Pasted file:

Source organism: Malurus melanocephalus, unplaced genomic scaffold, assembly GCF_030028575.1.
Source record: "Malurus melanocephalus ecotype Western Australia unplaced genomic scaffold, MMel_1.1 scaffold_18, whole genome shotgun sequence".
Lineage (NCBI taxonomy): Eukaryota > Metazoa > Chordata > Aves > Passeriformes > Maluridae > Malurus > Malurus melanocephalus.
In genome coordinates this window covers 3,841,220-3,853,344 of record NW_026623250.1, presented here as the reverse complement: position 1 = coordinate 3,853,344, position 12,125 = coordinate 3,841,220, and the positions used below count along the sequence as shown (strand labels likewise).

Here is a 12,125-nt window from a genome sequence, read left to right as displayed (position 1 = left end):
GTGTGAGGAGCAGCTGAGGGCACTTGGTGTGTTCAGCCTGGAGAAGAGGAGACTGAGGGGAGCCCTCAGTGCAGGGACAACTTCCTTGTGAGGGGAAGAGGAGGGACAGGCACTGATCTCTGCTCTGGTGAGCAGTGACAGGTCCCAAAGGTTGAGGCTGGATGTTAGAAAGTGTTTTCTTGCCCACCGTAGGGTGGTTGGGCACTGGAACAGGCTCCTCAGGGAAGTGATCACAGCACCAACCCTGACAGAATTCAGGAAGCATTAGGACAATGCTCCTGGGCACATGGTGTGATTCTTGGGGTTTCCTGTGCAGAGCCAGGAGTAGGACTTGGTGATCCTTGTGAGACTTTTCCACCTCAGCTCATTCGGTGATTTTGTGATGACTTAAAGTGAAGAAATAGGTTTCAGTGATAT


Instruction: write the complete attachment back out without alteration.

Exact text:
Source organism: Malurus melanocephalus, unplaced genomic scaffold, assembly GCF_030028575.1.
Source record: "Malurus melanocephalus ecotype Western Australia unplaced genomic scaffold, MMel_1.1 scaffold_18, whole genome shotgun sequence".
Lineage (NCBI taxonomy): Eukaryota > Metazoa > Chordata > Aves > Passeriformes > Maluridae > Malurus > Malurus melanocephalus.
In genome coordinates this window covers 3,841,220-3,853,344 of record NW_026623250.1, presented here as the reverse complement: position 1 = coordinate 3,853,344, position 12,125 = coordinate 3,841,220, and the positions used below count along the sequence as shown (strand labels likewise).

Here is a 12,125-nt window from a genome sequence, read left to right as displayed (position 1 = left end):
GTGTGAGGAGCAGCTGAGGGCACTTGGTGTGTTCAGCCTGGAGAAGAGGAGACTGAGGGGAGCCCTCAGTGCAGGGACAACTTCCTTGTGAGGGGAAGAGGAGGGACAGGCACTGATCTCTGCTCTGGTGAGCAGTGACAGGTCCCAAAGGTTGAGGCTGGATGTTAGAAAGTGTTTTCTTGCCCACCGTAGGGTGGTTGGGCACTGGAACAGGCTCCTCAGGGAAGTGATCACAGCACCAACCCTGACAGAATTCAGGAAGCATTAGGACAATGCTCCTGGGCACATGGTGTGATTCTTGGGGTTTCCTGTGCAGAGCCAGGAGTAGGACTTGGTGATCCTTGTGAGACTTTTCCACCTCAGCTCATTCGGTGATTTTGTGATGACTTAAAGTGAAGAAATAGGTTTCAGTGATAT